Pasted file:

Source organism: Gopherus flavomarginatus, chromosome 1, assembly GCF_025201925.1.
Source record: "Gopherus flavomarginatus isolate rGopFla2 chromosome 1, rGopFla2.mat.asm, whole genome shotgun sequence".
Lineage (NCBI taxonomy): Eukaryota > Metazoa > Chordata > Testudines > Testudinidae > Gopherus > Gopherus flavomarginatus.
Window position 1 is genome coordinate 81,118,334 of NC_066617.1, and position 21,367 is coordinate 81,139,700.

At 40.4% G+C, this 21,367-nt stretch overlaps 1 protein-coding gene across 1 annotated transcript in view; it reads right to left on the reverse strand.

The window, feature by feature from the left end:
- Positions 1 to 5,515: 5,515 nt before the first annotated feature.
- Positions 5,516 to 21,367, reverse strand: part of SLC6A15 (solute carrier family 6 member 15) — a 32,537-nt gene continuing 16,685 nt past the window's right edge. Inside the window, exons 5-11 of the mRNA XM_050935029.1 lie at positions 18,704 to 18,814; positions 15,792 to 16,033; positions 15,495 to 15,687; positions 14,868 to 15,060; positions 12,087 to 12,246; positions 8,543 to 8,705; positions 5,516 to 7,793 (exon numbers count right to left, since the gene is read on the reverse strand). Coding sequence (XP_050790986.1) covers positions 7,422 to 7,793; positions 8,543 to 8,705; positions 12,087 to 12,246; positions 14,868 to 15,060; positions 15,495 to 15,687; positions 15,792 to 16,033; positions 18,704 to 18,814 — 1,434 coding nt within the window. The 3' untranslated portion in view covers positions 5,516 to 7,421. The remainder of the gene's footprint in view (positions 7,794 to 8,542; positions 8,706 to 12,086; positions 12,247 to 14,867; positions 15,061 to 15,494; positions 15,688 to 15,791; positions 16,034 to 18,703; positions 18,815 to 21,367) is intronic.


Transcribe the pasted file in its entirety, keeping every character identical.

Source organism: Gopherus flavomarginatus, chromosome 1, assembly GCF_025201925.1.
Source record: "Gopherus flavomarginatus isolate rGopFla2 chromosome 1, rGopFla2.mat.asm, whole genome shotgun sequence".
Lineage (NCBI taxonomy): Eukaryota > Metazoa > Chordata > Testudines > Testudinidae > Gopherus > Gopherus flavomarginatus.
Window position 1 is genome coordinate 81,118,334 of NC_066617.1, and position 21,367 is coordinate 81,139,700.

At 40.4% G+C, this 21,367-nt stretch overlaps 1 protein-coding gene across 1 annotated transcript in view; it reads right to left on the reverse strand.

The window, feature by feature from the left end:
- Positions 1 to 5,515: 5,515 nt before the first annotated feature.
- Positions 5,516 to 21,367, reverse strand: part of SLC6A15 (solute carrier family 6 member 15) — a 32,537-nt gene continuing 16,685 nt past the window's right edge. Inside the window, exons 5-11 of the mRNA XM_050935029.1 lie at positions 18,704 to 18,814; positions 15,792 to 16,033; positions 15,495 to 15,687; positions 14,868 to 15,060; positions 12,087 to 12,246; positions 8,543 to 8,705; positions 5,516 to 7,793 (exon numbers count right to left, since the gene is read on the reverse strand). Coding sequence (XP_050790986.1) covers positions 7,422 to 7,793; positions 8,543 to 8,705; positions 12,087 to 12,246; positions 14,868 to 15,060; positions 15,495 to 15,687; positions 15,792 to 16,033; positions 18,704 to 18,814 — 1,434 coding nt within the window. The 3' untranslated portion in view covers positions 5,516 to 7,421. The remainder of the gene's footprint in view (positions 7,794 to 8,542; positions 8,706 to 12,086; positions 12,247 to 14,867; positions 15,061 to 15,494; positions 15,688 to 15,791; positions 16,034 to 18,703; positions 18,815 to 21,367) is intronic.